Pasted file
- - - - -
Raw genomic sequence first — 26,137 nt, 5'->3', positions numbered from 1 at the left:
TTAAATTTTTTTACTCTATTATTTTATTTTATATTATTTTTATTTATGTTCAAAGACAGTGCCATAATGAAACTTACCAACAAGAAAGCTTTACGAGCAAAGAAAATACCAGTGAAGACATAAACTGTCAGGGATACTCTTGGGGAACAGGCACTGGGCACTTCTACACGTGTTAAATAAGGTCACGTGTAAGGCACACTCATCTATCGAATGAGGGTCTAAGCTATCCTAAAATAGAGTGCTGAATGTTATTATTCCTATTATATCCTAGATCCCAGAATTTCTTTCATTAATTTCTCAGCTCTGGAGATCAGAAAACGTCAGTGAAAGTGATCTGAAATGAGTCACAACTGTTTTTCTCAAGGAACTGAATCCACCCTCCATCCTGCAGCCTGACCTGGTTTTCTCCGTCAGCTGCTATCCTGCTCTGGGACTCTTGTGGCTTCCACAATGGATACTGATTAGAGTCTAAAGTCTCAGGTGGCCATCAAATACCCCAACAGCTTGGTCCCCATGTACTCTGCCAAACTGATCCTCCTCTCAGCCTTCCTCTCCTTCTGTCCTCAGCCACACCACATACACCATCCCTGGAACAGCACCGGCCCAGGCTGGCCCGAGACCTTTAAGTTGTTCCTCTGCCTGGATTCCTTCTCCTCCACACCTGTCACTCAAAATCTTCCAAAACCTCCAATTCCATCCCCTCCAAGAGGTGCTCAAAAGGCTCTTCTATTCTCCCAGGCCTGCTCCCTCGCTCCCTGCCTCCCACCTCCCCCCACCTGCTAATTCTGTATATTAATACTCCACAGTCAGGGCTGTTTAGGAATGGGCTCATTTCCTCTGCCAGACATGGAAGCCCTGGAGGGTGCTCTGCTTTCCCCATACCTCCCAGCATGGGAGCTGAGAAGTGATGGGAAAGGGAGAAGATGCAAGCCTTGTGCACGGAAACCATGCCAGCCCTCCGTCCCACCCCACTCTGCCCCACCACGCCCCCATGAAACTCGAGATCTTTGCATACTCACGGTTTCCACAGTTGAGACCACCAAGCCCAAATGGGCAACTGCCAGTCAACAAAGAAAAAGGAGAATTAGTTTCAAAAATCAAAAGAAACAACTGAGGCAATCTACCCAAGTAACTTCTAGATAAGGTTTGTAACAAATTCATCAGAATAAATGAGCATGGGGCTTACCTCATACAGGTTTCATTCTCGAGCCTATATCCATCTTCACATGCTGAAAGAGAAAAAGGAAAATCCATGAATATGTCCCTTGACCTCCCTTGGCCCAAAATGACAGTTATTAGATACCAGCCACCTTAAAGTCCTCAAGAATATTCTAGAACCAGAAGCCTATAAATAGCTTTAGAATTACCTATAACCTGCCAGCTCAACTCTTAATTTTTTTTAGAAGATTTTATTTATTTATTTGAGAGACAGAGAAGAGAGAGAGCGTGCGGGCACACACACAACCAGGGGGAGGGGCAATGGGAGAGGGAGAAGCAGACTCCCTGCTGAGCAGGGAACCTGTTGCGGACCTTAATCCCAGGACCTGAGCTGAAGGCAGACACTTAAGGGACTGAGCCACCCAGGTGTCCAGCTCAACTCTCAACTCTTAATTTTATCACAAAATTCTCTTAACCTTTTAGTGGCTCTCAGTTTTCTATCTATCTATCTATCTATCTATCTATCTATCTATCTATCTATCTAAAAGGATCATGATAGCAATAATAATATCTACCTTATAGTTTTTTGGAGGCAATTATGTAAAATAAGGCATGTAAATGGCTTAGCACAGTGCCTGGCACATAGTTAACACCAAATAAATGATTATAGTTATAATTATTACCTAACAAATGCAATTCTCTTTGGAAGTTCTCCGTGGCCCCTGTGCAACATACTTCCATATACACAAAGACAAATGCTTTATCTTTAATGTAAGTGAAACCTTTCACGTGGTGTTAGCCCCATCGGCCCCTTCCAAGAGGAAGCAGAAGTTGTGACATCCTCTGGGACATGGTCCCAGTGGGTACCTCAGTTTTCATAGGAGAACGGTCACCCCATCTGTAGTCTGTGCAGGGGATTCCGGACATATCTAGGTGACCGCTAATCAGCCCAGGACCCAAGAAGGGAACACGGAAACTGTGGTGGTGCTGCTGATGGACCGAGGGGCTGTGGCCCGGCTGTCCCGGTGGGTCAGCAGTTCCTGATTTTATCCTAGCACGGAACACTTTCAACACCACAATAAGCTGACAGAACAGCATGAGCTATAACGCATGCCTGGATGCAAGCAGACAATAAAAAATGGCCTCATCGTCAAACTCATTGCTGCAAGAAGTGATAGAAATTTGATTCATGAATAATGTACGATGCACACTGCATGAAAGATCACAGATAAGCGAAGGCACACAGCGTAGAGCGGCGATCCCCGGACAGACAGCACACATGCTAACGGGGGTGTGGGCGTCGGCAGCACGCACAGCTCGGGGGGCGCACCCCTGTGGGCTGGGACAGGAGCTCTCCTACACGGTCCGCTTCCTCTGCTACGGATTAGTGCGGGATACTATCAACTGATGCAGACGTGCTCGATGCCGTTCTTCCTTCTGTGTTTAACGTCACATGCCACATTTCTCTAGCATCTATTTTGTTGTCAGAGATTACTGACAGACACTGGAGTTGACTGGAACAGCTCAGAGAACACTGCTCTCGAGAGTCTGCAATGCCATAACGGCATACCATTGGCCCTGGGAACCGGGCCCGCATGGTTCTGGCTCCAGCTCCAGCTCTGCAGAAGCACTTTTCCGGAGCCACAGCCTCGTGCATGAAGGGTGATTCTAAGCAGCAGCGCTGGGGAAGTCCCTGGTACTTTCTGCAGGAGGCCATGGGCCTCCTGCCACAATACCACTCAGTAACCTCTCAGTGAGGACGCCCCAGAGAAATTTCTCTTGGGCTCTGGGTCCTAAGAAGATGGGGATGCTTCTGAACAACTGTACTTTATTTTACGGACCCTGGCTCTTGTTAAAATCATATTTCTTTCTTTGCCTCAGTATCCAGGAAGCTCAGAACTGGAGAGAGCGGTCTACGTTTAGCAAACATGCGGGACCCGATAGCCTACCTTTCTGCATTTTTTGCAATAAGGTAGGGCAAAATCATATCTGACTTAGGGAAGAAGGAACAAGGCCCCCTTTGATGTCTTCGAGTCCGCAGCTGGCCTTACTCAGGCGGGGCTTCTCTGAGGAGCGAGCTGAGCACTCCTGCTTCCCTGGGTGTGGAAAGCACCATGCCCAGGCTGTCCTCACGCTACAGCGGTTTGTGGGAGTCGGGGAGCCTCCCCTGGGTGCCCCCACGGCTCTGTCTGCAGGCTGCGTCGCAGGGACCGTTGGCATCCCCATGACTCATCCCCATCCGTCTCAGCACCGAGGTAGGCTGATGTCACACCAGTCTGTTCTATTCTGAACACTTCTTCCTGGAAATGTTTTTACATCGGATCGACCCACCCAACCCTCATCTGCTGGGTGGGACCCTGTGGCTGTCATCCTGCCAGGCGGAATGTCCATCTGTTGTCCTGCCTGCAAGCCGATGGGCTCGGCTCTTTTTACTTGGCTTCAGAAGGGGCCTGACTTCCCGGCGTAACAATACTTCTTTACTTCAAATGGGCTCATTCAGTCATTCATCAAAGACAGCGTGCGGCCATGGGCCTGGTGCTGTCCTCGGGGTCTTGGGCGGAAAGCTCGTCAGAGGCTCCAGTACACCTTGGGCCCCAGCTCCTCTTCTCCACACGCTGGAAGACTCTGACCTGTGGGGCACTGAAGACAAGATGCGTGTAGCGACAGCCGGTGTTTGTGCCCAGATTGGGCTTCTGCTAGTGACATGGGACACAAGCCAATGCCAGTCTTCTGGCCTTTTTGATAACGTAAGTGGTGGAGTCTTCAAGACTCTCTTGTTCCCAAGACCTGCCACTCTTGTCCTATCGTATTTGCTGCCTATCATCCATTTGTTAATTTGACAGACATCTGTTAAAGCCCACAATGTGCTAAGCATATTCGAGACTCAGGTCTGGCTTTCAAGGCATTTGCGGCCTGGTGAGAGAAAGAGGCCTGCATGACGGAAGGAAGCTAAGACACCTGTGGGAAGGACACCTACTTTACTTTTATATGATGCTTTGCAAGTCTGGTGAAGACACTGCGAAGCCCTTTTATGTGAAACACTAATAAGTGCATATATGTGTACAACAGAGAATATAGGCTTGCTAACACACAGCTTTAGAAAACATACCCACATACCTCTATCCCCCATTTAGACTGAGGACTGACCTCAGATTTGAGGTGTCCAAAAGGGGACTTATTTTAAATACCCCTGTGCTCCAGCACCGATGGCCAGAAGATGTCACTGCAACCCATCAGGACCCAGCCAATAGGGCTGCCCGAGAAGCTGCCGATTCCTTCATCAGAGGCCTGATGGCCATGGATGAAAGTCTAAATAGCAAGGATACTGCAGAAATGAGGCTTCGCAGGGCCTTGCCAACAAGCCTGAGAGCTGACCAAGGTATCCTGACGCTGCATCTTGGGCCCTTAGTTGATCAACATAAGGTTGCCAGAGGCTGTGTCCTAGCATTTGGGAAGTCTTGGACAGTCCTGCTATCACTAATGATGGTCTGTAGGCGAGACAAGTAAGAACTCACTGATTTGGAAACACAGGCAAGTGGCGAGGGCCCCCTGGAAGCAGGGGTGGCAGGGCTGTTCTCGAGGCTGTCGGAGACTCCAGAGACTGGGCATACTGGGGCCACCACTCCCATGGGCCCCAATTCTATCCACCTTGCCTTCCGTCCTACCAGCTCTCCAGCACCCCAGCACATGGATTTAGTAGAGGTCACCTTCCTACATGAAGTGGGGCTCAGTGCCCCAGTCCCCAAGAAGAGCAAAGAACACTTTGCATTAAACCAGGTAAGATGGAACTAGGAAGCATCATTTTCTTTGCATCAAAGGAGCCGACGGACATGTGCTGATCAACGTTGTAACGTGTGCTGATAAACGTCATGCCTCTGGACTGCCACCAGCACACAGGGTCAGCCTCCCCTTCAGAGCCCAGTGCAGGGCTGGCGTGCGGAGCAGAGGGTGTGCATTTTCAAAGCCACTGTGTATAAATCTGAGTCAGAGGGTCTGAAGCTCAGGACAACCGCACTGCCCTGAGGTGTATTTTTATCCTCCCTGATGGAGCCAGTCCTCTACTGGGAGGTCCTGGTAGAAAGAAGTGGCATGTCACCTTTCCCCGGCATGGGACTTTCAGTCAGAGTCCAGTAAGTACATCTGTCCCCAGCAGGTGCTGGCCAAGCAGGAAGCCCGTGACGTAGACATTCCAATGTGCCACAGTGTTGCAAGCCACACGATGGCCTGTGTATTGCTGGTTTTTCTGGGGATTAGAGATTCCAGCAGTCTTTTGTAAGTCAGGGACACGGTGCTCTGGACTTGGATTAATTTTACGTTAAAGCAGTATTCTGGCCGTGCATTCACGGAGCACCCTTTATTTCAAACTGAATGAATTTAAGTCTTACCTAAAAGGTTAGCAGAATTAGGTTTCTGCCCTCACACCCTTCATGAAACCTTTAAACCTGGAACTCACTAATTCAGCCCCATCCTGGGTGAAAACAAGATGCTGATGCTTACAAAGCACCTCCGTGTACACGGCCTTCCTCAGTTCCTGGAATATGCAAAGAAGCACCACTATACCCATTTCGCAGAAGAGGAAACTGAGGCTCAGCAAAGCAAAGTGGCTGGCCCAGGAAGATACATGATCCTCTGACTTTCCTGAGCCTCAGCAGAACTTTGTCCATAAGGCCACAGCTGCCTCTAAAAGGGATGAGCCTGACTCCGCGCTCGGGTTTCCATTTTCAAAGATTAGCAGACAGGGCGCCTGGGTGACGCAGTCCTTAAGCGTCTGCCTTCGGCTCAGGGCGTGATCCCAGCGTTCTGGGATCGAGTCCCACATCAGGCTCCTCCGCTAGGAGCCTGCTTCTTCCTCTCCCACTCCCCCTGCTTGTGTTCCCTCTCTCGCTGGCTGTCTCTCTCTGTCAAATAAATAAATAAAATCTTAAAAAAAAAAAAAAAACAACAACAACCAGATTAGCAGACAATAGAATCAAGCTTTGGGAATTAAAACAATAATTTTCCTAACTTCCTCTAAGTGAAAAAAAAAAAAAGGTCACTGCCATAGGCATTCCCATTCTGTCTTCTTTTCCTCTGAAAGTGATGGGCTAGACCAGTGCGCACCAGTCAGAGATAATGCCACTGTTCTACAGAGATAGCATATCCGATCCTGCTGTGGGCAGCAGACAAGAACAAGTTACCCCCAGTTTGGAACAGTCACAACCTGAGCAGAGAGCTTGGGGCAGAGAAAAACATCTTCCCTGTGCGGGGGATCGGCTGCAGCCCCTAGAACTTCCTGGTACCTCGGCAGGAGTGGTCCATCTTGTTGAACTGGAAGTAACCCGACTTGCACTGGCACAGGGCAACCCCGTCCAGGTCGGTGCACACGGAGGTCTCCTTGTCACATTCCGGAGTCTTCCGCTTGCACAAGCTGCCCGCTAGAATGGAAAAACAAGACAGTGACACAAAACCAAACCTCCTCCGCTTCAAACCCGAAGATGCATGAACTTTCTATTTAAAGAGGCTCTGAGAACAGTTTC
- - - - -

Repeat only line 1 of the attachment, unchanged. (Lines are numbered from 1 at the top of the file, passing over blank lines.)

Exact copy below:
Raw genomic sequence first — 26,137 nt, 5'->3', positions numbered from 1 at the left: